The budget should also prioritise capital budget execution, which has receded to less than 60 percent in recent years. A public investment management regime that focuses on systematic identification, appraisal, approval and monitoring of investment projects and a procurement regime that prioritises strict contract management could be helpful.
Meanwhile, a single fiscal budget cannot resolve all structural issues, but it can take corrective steps as a part of a medium-term reform agenda to sustain high, inclusive, and sustainable growth. These include long-running structural issues such as boosting overall productivity, inducing an industry-oriented structural change from low value-added services activities, promoting high-value and climate-smart agricultural sector, enhancing governance of and lowering fiscal risk from public enterprises, ensuring effective contract management and good governance, rationalising as well as the targeting of social protection programmes, enhancing quality and climate-resilient infrastructure, and boosting human capital development.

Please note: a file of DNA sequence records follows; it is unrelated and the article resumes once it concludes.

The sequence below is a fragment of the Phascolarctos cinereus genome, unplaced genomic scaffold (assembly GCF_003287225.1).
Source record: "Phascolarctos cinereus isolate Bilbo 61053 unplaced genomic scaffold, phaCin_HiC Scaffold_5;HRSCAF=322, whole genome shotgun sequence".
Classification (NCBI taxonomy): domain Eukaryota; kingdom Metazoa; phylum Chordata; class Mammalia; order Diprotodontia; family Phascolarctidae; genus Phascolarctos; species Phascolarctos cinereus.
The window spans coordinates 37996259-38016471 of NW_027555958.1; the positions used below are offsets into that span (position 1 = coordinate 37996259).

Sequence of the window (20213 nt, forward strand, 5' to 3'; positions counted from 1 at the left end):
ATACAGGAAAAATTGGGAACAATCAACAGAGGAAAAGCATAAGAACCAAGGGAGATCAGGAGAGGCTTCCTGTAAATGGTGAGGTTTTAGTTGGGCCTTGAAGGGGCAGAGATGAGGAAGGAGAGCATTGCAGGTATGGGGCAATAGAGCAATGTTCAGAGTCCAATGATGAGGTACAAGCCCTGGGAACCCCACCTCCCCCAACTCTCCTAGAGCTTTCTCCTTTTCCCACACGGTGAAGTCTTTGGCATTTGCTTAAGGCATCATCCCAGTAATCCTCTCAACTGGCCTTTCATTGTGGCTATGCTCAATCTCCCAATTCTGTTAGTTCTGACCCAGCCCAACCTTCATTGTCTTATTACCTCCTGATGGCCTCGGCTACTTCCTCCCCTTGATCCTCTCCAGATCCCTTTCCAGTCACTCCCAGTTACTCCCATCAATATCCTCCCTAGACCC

The budget could take preparatory steps to facilitate industry-oriented structural change by overhauling our energy generation and use strategy. The share of the industry sector will naturally increase as more hydroelectricity projects connect to the national grid. Hydroelectricity output now accounts for about 2.1 percent of GDP, a sharp spike from less than 1 percent a decade ago. It should be thought of both as a final product as well as an input to enhance economy-wide output and productivity. The budget could facilitate the strategic use of excess electricity during the non-dry season to boost output and productivity in the manufacturing and services sectors. This will not only reduce imports and lower the current account deficit but also boost growth and employment. Exporting electricity should be a second priority for now. Furthermore, given the risk from climatic hazards, it is prudent to start working on diversifying energy sources to wind and solar and to increase the peaking or reservoir-type hydroelectricity projects. An adequate year-round supply of electricity needs to be managed well so that industries do not face shortages during certain months and that consumers are incentivised to shift to electric goods and appliances.